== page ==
The March Against JUUL | Tested On Humans | truth www.youtube.com

"No one knows the long-term effects of JUULing so any human who uses one is being used as a lab rat," says, appropriately, Mario the Sewer Rat.

"I will never stop fighting JUUL. Or the mailman," notes Doug the Pug, the Instagram-famous dog star.

Truth, the national counter-marketing campaign for youth smoking prevention, hopes this fuzzy, squeaky, snorty animal movement arms humans with the facts about vaping and inspires them to demand transparency from JUUL and other e-cigarette companies. You can get your own fur babies involved too by sharing photos of them wearing protest gear with the hashtag #DontTestOnHumans. Here's some adorable inspo for you:

The dangerous stuff is already out there, but with knowledge on their side, young people will hopefully make the right choices and fight companies making the wrong ones. If you need more convincing, here are the serious facts.

Over the last decade, 127 e-cigarette-related seizures were reported, which prompted the FDA to launch an official investigation in April 2019. Since then, over 215 cases of a new, severe lung illness have sprung up all over the country, with six deaths to date. While scientists aren't yet sure of the root cause, the majority of victims were young adults who regularly vaped and used e-cigarettes. As such, the CDC has launched an official investigation into the potential link.

Sixteen-year-old Luka Kinard, a former frequent e-cigarette-user, is one of the many teens who experienced severe side effects. "Vaping was my biggest addiction," he told NowThis. "It lasted for about 15 months of my high school career." In 2018, Kinard was hospitalized after having a seizure. He also had severe nausea, chest pains, and difficulty breathing.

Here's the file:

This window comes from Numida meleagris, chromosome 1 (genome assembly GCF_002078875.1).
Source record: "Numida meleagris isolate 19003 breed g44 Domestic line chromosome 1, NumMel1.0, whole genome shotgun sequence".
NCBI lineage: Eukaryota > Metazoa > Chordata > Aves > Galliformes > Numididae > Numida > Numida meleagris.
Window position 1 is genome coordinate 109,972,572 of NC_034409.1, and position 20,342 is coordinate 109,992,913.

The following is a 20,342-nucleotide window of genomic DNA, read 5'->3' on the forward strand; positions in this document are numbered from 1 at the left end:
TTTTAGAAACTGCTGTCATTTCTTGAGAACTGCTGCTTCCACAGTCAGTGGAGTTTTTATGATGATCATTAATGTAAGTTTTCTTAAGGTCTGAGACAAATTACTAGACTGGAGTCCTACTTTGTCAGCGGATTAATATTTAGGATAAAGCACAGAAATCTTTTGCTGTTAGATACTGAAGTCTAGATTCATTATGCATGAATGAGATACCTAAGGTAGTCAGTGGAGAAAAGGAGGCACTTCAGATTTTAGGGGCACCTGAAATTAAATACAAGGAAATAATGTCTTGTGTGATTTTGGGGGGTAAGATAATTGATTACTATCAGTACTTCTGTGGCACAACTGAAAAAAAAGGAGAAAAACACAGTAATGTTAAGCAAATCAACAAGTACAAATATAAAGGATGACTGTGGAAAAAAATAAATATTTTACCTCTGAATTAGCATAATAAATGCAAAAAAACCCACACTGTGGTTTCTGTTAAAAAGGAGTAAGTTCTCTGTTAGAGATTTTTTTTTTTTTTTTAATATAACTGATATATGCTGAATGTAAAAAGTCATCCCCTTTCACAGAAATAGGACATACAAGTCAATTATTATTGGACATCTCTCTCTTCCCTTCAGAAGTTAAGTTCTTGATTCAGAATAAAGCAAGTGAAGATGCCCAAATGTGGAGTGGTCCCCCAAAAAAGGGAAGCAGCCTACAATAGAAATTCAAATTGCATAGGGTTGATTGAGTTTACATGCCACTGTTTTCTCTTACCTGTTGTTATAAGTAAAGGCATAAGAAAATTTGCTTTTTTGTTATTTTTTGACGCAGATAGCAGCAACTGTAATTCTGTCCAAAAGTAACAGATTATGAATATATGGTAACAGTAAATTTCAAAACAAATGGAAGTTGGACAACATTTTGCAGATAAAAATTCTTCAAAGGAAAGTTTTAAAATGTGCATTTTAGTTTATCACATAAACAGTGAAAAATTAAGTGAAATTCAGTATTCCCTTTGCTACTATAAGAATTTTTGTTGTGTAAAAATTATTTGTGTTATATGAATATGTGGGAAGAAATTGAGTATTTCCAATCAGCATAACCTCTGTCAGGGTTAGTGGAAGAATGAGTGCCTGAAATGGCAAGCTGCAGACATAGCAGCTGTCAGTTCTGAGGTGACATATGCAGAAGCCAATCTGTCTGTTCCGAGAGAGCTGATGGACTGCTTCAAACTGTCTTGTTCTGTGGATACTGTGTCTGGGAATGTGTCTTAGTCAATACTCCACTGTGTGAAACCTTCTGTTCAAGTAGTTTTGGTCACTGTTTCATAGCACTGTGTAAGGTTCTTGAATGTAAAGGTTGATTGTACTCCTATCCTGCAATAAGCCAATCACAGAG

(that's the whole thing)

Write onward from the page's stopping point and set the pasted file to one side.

After the harrowing experience, he quit vaping, and began speaking out about his experience to help inform others and hopefully inspire them to quit and/or take action. "It shouldn't take having a seizure as a result of nicotine addiction like I had for teens to realize that these companies are taking advantage of what we don't know," Kinard said.

Teens are 16 times more likely to use e-cigarettes than adults, and four times more likely to take up traditional smoking as a result, according to truth, and yet the e-cigarette market remains virtually unregulated and untested. In fact, companies like JUUL continue to block and prevent FDA regulations, investing more than $1 million in lawyers and lobbying efforts in the last quarter alone.

Photo by Lindsay Fox/Pixabay

Consumers have a right to know what they're putting in their bodies. If everyone (and their pets) speaks up, the e-cigarette industry will have to make a change. Young people are already taking action across the country. They're hosting rallies nationwide and on October 9 as part of a National Day of Action, young people are urging their friends and classmates to "Ditch JUUL." Will you join them?

For help with quitting e-cigarettes, visit thetruth.com/quit or text DITCHJUUL to 88709 for free, anonymous resources.